Translated by Google:
Translated by Google:
Update from Haukeland about the project on genetic predisposition.
The following is an update from Haukeland University about the project on genetic predisposition to ME / CFS.
Brief status of the project on genetic predisposition to ME / CFS
In a published study shows a clear genetic predisposition to ME (Albright et al, 2011). This was a population-based study in which risk of ME was 2.7 times higher in first-degree relatives of CFS patients, 2.3 times higher in second degree relatives, and 1.93 times higher in cubic relatives, compared with the risk of ME in the general population.
Our research group at the Department of Oncology, Haukeland University Hospital, has in recent years been contacted by several independent families with striking accumulation of ME that everyone has wanted us to do further analyzes on mapping of genetic predisposition. We believe mapping of gene changes in affected patients will be an important step forward in the understanding of disease mechanisms.
We conducted eksom sequencing from both CFS patients and healthy family members, where all the coding regions of the genome, including the flanking regions intro characterized. This technique is considered experimental diagnostic / research and is not considered a full investigation of all genetic variants that exist in a human. Initially we will only answer the question of what is the molecular genetic predisposition to ME disease in our patients. Eksomet constituting the coding parts of genes including the flanking intron portions, is approximately 1.5% of the total DNA of a human cell, but about 85% of all known mutations is still located therein.
We imagine that some families may have genetic variants of immune genes such as HLA genes, where it is known that specific HLA types are correlated with various autoimmune diseases. HLA genes in ME examined in a specific project at OUS, led by Benedicte Lie, Marthe Viken and Torstein Egeland.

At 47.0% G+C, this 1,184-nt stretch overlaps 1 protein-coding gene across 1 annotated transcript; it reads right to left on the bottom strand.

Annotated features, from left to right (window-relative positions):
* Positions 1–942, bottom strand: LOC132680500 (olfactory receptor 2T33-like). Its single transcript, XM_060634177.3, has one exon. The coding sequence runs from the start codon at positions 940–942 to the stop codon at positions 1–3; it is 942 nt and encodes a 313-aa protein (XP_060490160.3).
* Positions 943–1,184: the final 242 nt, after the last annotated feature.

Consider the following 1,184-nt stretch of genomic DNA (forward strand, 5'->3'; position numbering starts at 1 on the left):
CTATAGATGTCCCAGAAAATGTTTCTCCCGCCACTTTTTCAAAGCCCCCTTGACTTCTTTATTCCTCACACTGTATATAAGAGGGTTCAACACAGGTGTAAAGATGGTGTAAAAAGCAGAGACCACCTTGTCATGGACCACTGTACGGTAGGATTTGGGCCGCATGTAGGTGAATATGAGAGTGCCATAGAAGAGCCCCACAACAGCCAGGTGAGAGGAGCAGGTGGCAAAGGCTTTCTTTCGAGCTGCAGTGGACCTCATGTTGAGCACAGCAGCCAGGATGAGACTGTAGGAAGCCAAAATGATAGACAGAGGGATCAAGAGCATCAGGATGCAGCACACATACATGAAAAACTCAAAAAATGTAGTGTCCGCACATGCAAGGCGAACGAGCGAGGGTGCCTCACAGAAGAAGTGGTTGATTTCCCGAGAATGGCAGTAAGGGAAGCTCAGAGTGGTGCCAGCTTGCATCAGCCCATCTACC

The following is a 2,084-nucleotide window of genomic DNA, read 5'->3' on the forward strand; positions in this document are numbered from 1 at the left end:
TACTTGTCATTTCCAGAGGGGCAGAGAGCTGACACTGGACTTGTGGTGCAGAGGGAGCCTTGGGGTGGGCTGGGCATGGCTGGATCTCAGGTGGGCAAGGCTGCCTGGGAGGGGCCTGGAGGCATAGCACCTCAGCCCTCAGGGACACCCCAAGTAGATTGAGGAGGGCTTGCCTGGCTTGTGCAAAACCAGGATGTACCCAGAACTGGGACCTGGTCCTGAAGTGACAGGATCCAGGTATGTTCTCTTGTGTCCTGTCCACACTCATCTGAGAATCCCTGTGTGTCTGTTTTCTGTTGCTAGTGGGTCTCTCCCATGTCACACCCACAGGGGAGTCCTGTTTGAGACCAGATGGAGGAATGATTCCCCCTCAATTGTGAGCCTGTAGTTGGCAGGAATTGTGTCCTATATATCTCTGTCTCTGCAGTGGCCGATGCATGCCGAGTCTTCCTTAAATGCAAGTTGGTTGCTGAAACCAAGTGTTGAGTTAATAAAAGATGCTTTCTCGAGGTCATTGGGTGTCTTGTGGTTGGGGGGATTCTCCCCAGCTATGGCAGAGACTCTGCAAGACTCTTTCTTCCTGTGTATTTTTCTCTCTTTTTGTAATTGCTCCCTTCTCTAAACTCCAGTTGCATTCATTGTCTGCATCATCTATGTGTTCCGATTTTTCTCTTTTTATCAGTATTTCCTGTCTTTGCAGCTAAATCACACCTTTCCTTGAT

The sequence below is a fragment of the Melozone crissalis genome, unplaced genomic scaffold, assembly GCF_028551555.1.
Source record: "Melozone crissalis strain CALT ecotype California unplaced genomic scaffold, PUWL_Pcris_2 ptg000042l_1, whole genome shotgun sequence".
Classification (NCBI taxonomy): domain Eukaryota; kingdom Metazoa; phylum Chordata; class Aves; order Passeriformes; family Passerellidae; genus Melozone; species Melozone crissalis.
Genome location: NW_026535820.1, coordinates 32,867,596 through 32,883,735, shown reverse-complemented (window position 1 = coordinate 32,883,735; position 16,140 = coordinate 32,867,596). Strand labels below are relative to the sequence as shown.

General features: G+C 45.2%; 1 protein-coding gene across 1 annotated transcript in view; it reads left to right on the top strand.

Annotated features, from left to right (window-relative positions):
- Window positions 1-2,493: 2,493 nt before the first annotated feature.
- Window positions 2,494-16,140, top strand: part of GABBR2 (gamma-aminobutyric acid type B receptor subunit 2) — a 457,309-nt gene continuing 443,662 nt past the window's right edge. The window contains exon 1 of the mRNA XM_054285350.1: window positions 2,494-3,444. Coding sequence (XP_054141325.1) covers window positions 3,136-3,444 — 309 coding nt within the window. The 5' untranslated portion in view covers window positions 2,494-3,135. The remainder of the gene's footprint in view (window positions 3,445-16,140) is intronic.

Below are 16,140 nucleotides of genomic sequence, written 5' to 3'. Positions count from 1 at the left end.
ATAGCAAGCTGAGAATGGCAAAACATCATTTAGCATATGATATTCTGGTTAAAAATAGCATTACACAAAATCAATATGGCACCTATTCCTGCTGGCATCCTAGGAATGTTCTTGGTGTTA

At Haukeland Hospital, we are most concerned about families with significant accumulation of ME disease, often with multiple siblings with onset relatively early age, often with a relatively severe illness, and preferably with ME disease in successive generations. We believe any such families may have genetic variants directly in "effector" of symptoms (which symptoms are created), and where the detection of such variants can tell us about disease mechanisms.
We have completed finished eksom sequencing from a total of 18 people, from two different families with significant incidence of ME disease among first and second degree relatives. We have started with analyzes from a third family.
For the two families which we have carried eksom sequencing and subsequent analysis, we have more relevant gene variants being investigated further.
Currently we have focused on an interesting genetic variation (mutation) that all the sickness of a family has, and which occurs in approximately 2/1000 of a European general population. The variant also occurs in a few of the patients included in the clinical trials our. We focus efforts towards this variation now and have taken skin biopsy (all cells in the affected've the same gene variant) for cultivating cell cultures and examine energy turnover closer.
We have created cells in which mutation is "inserted" by means of gene transfection, and where we can "turn up" the expression of the mutated variant significantly, and see the implications of cells.
We believe the version we're dealing with now may be relevant to the disease, and data so far fits in well with the work we otherwise perform now, to identify disease mechanisms of ME closer.
Øystein Fluge Olav Mella Ove Bruland